How to become a good copywriter

Qualities to be a great copywriter

What makes a great copywriter?

Knowing how to write very well?

Having a wide vocabulary?

Being a skilled salesperson?

Perhaps, but there’s much more.

Copywriters are in high demand due to the growing need of businesses to stand out on the internet.

There are many aspiring copywriters who wish to be mobile so to be able to work from anywhere.

But, can anyone be a copywriter?

Everyone can write, although not everyone can sell in writing.

The concept of a pro copywriter, like that of a designer or photographer, is currently a bit blurry.

Let me explain.

We all learn to write at school.

They teach us the alphabet and how to put letters together to form words.

But that doesn’t mean that we are all writers or, in this case, copywriters.

Just because you know how to write and a little bit about what copywriting is about doesn’t make you a copywriter instantly.

Instagram, for example, has made many people think of themselves as professional photographers.

But using filters doesn’t make us experienced photographers.

Nor does designing Instagram posts on Canva make us graphic designers.

Having followed a copywriting course for a few weeks doesn’t immediately make you a copywriter.

Writing effective direct response copy is not something you learn overnight.

This profession involves many, many hours of study and practice.

That’s why I’m sad to see so many aspiring copywriters who, after having paid a lot of money for a course, hope magic will happen and they’ll start working with lots of clients.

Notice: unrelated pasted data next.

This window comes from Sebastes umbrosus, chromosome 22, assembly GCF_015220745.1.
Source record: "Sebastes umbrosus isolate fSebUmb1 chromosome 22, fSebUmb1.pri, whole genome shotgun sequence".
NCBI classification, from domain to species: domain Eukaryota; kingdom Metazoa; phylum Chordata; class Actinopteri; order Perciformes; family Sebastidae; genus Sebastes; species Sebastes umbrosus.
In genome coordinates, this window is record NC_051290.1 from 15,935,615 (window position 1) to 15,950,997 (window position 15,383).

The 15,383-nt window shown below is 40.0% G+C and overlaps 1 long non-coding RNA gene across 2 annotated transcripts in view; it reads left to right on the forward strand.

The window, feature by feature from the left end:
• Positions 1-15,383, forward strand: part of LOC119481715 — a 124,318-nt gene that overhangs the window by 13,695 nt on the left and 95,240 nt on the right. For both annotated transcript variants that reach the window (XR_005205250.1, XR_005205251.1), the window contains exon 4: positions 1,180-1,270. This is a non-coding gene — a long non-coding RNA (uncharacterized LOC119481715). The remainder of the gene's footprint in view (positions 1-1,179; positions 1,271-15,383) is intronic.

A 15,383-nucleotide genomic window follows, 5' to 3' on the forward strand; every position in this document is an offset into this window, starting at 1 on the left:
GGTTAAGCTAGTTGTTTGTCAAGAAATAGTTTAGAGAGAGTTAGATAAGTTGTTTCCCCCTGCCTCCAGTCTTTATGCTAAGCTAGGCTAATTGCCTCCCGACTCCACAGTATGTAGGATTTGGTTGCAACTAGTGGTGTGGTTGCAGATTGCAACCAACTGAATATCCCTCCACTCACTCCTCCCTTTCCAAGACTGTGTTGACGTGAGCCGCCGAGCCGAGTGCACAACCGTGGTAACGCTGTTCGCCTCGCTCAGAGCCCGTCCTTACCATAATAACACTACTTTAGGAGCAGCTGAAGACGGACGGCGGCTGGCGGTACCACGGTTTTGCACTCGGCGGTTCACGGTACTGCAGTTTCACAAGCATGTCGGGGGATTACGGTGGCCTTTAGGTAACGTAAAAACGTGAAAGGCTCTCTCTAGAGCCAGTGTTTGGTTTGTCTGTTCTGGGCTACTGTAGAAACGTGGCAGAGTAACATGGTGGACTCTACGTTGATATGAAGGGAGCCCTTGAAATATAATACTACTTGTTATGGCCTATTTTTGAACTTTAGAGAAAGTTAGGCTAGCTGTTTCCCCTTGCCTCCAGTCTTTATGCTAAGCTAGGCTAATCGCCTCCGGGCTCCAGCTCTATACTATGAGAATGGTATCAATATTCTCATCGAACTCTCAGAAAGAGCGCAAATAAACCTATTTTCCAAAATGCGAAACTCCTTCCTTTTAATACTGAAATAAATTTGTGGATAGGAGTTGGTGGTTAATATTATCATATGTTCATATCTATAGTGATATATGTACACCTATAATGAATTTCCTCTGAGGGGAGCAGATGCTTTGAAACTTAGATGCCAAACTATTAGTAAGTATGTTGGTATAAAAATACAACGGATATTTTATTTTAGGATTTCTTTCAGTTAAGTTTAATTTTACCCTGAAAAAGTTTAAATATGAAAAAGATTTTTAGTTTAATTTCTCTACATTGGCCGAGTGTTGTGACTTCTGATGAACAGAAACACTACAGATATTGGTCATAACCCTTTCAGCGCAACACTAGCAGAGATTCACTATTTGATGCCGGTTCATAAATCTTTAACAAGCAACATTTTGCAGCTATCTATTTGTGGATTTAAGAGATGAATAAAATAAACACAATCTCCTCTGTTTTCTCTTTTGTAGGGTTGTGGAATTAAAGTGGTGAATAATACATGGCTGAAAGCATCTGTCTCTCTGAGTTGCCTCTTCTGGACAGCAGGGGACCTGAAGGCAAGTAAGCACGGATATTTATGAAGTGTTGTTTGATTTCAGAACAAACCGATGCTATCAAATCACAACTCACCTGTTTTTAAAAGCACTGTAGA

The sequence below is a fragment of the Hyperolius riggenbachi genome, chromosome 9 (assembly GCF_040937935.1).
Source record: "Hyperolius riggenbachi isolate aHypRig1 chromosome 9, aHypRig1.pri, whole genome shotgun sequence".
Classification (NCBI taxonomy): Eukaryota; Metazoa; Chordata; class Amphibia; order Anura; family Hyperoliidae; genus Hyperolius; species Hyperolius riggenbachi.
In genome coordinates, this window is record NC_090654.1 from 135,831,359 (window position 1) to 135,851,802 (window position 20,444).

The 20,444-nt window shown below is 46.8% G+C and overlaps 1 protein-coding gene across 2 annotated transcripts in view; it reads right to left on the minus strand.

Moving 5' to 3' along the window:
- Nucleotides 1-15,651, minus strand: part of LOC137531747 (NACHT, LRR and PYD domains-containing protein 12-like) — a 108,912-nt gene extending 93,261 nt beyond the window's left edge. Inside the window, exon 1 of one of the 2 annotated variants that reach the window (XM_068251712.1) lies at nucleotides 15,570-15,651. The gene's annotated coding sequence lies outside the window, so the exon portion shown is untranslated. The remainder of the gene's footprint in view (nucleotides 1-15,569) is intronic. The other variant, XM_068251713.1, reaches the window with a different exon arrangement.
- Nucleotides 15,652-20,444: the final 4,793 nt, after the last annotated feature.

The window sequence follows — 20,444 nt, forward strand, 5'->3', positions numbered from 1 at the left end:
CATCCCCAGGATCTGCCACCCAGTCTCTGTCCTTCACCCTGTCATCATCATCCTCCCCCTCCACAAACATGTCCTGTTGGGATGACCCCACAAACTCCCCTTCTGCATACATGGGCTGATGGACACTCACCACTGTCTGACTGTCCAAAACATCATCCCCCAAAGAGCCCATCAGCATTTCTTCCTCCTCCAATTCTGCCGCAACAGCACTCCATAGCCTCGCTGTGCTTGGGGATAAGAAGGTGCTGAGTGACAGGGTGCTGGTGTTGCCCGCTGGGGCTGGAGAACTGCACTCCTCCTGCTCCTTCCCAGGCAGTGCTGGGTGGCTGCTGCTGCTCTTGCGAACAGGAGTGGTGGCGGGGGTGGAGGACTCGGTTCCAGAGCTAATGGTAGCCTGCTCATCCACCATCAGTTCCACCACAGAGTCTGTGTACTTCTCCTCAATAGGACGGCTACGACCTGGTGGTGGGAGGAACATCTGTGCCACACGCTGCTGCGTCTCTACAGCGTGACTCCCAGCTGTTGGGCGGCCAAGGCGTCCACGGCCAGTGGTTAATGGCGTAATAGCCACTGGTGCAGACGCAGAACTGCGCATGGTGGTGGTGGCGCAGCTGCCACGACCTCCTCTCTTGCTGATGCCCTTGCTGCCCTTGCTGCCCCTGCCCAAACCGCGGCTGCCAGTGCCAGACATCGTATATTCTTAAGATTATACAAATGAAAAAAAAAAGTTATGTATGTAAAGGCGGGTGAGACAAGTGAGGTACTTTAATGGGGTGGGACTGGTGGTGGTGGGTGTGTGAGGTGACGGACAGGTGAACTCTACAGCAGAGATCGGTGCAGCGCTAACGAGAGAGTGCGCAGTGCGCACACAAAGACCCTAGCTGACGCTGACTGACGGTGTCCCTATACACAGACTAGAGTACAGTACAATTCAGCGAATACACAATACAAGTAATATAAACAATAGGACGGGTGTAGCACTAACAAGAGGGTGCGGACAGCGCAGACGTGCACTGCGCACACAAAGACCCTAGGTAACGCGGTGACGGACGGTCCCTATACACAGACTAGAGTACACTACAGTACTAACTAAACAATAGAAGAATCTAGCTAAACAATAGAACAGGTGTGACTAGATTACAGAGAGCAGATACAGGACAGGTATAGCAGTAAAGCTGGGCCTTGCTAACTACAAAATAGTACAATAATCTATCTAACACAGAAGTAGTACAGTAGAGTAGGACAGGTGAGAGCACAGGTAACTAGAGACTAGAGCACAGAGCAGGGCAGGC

I’m sorry to disappoint you, but it’s not quite like that.

This takes a lot of time and a lot of hard work and, besides, you should never stop studying.

That said, if you still want to be a copywriter, a real one, keep reading.

There’s a lot of literature on the qualities best copywriters have in common.

Let’s see what they are.

If you lack any of them, don’t get depressed, by cultivating the habit you can build the quality.

Copywriting for internationals

Curiosity

A copywriter has to be curious by nature.

A real copywriter is interested in (almost) everything and it’s normal to see her reading about topics as diverse as the stock market or an essay on loneliness and its effects.

They are not afraid to ask questions because they always want to know more and try to contrast the information they find on a subject.

Since I started writing copy full-time many people have advised me to choose a niche.

I simply cannot.

Because I have too many interests to just choose one.

Not specialising has its pros and cons, like everything.

Cons

  • When you have to work with a product or a service and you don’t know anything about it, you have to start from scratch
  • Some businesses will prefer to hire a copywriter who specialises in their niche
  • You aren’t an expert in any particular subject

Pros

  • Not being an expert on the subject means you see everything with fresh eyes and are possibly more capable of finding that new angle that can make that product or service stand out from the competition
  • Many experts become so closed to a topic that they no longer manage to generate new ideas by connecting others that were originally unconnected
  • Your work is more diverse and you are used to working with very different businesses which in turn makes you grow as a person and professional